After recording the motion of the pitcher’s elbow, most institutions (including Motus and ASMI) use an inverse dynamic process to then calculate the total elbow load (or stress) in the form of a joint torque. Torque is simply force that causes rotation. Calculating this total load is fairly straight forward, as Sir Isaac Newtown told us that force equals mass times acceleration. Sparing a few details, this means that the total elbow load is equal to the mass of the forearm and hand multiplied by its rotational acceleration.
Now we have come to the gaping hole in this process… how do we calculate the specific load on the UCL from the total elbow load?
The UCL is basically a tiny band that connects the humerus to the ulna, and as far as I know, it is actually impossible with existing methodologies to accurately determine UCL loading when only the total elbow load is considered. This ligament is only a few centimeters in size and it is in close proximity to many muscles and other soft tissue. It is loaded (i.e. it feels a force) when it is stretched, similar to an elastic band. The image below shows the musculature of the left forearm. The UCL is hidden beneath the highlighted muscle near the elbow.
There are more than 10 muscles that cross the elbow , and when we only consider the total elbow load, we really have no way of calculating how any of these muscles are individually affecting the load on the UCL during a pitch. Scientists have used experiments in cadavers to show that the muscles on the inside of the elbow (the medial side) can relieve a load on the UCL [2-4]. The problem is these experiments cannot yet be replicated in living subjects.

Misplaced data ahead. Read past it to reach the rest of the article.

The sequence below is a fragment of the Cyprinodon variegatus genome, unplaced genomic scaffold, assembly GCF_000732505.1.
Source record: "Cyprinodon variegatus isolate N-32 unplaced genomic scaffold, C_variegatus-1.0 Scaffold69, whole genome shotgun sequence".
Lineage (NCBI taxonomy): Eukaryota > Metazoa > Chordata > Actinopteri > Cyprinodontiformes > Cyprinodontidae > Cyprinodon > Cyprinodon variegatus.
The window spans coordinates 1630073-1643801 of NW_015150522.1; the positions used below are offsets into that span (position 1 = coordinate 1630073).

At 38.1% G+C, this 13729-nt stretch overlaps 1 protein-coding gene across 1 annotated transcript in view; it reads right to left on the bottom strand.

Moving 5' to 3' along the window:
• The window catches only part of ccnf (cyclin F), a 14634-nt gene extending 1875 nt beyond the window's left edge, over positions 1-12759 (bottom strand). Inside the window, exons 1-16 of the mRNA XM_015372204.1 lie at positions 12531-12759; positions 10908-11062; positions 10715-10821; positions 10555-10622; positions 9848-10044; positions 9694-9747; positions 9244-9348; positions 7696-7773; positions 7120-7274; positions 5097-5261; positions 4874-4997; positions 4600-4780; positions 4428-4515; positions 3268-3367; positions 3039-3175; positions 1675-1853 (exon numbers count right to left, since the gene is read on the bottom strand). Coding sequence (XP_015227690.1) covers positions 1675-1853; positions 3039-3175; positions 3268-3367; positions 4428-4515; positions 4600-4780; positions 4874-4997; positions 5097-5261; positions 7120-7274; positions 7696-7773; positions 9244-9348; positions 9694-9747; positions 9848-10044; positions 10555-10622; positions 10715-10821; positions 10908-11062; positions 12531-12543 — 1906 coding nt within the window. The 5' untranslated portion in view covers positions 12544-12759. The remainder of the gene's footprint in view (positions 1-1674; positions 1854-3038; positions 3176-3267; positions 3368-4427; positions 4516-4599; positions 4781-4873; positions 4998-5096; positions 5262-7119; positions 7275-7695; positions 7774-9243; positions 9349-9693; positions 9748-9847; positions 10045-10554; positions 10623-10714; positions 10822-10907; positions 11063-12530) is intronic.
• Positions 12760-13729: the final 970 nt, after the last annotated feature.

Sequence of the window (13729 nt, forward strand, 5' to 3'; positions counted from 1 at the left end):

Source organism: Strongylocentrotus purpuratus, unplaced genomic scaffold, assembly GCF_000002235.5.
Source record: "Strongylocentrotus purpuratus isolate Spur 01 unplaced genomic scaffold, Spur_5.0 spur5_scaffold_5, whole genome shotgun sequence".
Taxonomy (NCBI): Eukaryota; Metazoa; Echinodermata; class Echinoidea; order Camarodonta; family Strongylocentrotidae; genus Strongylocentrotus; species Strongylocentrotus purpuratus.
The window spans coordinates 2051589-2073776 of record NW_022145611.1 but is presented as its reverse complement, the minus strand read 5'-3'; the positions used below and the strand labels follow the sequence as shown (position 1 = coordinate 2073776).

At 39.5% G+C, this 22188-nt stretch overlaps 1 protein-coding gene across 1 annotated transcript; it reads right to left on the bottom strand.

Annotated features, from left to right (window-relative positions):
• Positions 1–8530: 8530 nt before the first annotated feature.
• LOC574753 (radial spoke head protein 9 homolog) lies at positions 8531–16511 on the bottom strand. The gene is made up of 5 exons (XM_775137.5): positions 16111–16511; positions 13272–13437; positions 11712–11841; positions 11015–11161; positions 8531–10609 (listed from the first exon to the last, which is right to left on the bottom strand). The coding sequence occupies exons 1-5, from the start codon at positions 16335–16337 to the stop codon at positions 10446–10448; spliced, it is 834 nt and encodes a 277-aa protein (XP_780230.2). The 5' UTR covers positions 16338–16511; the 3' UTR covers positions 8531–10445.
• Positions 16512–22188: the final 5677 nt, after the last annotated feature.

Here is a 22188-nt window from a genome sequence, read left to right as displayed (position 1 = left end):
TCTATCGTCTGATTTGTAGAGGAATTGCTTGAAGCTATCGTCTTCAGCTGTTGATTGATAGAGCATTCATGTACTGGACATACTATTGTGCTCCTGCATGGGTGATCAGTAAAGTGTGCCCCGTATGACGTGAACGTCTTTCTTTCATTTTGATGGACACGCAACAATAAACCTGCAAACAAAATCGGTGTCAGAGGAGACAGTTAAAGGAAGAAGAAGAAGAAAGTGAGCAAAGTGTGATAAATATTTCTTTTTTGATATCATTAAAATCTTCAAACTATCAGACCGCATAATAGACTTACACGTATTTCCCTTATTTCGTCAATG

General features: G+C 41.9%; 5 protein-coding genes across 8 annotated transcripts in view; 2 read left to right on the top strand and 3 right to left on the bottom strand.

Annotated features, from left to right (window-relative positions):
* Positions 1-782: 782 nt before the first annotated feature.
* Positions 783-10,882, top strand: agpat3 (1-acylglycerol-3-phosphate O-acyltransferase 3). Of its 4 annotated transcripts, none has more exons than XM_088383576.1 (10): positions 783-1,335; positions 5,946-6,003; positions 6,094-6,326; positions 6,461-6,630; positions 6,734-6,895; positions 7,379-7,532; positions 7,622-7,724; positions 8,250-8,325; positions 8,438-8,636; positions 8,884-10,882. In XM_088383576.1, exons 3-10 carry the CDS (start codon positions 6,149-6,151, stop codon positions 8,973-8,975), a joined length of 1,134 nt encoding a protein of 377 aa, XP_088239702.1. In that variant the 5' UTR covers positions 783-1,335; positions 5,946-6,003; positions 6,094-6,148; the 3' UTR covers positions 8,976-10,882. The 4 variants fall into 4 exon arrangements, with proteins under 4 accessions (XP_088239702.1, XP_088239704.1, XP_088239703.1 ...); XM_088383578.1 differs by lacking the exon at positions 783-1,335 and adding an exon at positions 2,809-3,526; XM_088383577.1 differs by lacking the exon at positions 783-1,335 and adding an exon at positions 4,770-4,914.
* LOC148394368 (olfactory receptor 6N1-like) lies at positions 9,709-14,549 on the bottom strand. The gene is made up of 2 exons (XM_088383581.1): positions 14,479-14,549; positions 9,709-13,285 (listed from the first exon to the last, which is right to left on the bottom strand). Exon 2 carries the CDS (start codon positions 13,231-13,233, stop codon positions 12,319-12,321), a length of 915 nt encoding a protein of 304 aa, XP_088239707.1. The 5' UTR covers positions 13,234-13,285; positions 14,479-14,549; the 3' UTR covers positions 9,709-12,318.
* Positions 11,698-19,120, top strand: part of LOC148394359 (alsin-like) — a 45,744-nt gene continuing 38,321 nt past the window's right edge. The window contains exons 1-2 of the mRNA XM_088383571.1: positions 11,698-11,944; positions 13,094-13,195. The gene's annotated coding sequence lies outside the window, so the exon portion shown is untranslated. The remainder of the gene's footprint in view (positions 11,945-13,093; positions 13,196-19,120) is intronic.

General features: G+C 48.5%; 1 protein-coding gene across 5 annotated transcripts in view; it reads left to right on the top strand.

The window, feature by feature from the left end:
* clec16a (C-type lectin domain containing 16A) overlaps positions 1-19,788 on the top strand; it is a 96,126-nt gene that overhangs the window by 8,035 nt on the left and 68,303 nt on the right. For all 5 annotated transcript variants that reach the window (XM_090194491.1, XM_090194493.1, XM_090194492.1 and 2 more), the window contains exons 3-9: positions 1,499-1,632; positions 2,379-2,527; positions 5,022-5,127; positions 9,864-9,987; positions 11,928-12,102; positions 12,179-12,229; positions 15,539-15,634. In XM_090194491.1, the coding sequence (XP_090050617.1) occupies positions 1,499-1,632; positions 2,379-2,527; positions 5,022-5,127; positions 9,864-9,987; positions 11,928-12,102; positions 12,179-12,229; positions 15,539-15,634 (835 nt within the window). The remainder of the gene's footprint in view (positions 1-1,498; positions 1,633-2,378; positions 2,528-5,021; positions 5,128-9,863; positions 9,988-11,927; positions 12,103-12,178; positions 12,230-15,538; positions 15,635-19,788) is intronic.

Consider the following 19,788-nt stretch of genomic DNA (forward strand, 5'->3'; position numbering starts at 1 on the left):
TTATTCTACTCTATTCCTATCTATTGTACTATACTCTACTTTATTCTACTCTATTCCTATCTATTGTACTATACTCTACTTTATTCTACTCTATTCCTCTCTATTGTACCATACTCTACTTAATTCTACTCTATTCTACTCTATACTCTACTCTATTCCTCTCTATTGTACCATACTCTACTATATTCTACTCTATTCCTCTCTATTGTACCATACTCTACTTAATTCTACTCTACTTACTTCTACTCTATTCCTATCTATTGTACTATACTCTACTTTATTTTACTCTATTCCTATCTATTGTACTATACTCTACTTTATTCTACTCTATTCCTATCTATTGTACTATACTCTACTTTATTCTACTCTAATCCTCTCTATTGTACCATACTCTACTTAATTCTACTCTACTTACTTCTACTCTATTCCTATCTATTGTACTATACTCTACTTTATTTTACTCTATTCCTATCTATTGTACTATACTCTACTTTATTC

Additionally, the bones of the elbow also provide substantial stability. Back in 1983, Dr. Morrey and Dr. An reported that just the bones and the joint capsule can support upwards of 40% of an applied elbow load . However, this study was also completed in cadavers and muscles were not considered because the cadavers were dissected.
Furthermore, I published an academic article in 2014 that showed via simulation that the load on the UCL can range from catastrophic to nonexistent depending on the contributions from the muscles and bones .
Therefore, it remains unclear how the total elbow load relates to the specific load on the UCL. For a given elbow load, the UCL load could be really high if the muscles and bones are weak, or it could be really low if the muscles and bones are strong.
Consider the following thought experiment: If you have two teams of 15 people playing tug-of-war and the only thing you can measure is the total load on the rope, are you able to determine the specific load supported by any individual person on either team?
This is an impossible task.
Now the question we must ask is: can we develop effective training plans using the measurements of elbow loading provided by the Motus sleeve and other typical biomechanical analyses?
Without more information, the answer is likely no.